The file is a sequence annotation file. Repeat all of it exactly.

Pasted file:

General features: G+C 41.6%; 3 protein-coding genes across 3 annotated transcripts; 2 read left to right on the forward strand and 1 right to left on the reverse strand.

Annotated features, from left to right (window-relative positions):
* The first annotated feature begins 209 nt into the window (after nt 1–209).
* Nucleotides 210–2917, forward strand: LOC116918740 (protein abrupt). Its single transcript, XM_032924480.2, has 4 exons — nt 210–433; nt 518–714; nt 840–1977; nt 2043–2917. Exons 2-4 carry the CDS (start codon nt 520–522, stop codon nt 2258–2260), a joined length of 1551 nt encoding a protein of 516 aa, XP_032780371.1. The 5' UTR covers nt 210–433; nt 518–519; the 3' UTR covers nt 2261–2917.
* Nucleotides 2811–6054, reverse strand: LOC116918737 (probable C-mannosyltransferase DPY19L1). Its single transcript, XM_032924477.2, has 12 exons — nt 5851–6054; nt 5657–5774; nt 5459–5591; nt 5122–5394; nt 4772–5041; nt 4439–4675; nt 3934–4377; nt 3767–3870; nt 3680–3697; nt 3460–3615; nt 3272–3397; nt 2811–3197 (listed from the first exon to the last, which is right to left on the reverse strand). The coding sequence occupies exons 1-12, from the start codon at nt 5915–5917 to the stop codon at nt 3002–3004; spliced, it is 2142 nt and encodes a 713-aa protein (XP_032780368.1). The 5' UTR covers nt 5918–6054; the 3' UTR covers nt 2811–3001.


General features: G+C 41.6%; 3 protein-coding genes across 3 annotated transcripts; 2 read left to right on the forward strand and 1 right to left on the reverse strand.

Annotated features, from left to right (window-relative positions):
* The first annotated feature begins 209 nt into the window (after nt 1–209).
* Nucleotides 210–2917, forward strand: LOC116918740 (protein abrupt). Its single transcript, XM_032924480.2, has 4 exons — nt 210–433; nt 518–714; nt 840–1977; nt 2043–2917. Exons 2-4 carry the CDS (start codon nt 520–522, stop codon nt 2258–2260), a joined length of 1551 nt encoding a protein of 516 aa, XP_032780371.1. The 5' UTR covers nt 210–433; nt 518–519; the 3' UTR covers nt 2261–2917.
* Nucleotides 2811–6054, reverse strand: LOC116918737 (probable C-mannosyltransferase DPY19L1). Its single transcript, XM_032924477.2, has 12 exons — nt 5851–6054; nt 5657–5774; nt 5459–5591; nt 5122–5394; nt 4772–5041; nt 4439–4675; nt 3934–4377; nt 3767–3870; nt 3680–3697; nt 3460–3615; nt 3272–3397; nt 2811–3197 (listed from the first exon to the last, which is right to left on the reverse strand). The coding sequence occupies exons 1-12, from the start codon at nt 5915–5917 to the stop codon at nt 3002–3004; spliced, it is 2142 nt and encodes a 713-aa protein (XP_032780368.1). The 5' UTR covers nt 5918–6054; the 3' UTR covers nt 2811–3001.